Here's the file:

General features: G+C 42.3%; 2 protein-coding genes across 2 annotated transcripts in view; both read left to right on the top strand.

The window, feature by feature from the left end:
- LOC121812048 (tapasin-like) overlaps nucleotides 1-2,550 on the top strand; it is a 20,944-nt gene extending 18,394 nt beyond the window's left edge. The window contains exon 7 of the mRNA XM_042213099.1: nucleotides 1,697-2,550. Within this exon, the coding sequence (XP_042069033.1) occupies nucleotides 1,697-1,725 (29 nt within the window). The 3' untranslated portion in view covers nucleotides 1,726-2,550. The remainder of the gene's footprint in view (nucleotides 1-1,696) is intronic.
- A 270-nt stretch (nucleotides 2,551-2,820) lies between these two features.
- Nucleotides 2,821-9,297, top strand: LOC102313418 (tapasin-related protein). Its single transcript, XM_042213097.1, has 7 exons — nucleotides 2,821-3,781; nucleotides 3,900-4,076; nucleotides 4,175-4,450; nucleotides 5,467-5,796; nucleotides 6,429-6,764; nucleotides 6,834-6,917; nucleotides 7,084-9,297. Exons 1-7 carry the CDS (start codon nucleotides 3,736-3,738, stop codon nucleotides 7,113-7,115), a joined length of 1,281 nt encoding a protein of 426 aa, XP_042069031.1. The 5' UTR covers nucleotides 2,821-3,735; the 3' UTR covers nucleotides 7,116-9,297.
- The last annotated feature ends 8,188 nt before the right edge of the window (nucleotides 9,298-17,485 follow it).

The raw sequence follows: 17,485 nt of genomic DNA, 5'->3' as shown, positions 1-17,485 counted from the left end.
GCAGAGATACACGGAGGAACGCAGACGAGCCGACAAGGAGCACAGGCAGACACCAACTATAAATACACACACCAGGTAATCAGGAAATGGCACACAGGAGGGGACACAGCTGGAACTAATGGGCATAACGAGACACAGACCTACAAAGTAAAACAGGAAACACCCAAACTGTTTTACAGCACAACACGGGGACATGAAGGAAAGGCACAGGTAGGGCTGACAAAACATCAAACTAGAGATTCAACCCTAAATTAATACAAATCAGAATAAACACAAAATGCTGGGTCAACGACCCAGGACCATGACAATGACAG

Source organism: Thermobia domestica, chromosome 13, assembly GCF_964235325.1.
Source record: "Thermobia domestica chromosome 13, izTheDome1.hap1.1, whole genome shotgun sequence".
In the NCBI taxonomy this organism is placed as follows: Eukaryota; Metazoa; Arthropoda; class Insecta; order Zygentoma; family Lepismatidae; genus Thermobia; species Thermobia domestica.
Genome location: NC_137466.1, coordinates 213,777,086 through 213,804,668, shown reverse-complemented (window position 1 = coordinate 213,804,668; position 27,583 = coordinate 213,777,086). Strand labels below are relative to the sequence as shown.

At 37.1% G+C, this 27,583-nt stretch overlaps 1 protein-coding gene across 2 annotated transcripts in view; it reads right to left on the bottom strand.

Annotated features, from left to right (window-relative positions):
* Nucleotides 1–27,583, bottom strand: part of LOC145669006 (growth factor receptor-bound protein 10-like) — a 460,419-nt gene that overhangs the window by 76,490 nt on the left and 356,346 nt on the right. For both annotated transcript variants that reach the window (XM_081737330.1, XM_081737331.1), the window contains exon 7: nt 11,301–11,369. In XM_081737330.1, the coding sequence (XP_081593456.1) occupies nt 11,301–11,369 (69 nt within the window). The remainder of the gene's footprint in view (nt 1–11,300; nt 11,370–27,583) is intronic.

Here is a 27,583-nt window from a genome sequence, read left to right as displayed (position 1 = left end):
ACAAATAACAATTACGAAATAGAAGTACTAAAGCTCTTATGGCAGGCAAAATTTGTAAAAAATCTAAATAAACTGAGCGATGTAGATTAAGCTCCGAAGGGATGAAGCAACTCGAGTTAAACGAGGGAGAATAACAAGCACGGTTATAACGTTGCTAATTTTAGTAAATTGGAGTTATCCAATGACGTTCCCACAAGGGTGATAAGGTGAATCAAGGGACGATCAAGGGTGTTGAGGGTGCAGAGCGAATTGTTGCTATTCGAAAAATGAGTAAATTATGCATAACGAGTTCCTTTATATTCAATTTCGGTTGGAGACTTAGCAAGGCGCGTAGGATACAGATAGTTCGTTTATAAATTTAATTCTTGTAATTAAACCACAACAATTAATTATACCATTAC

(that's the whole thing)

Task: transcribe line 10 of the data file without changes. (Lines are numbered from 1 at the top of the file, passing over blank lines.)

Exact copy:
Source record: "Thermobia domestica chromosome 13, izTheDome1.hap1.1, whole genome shotgun sequence".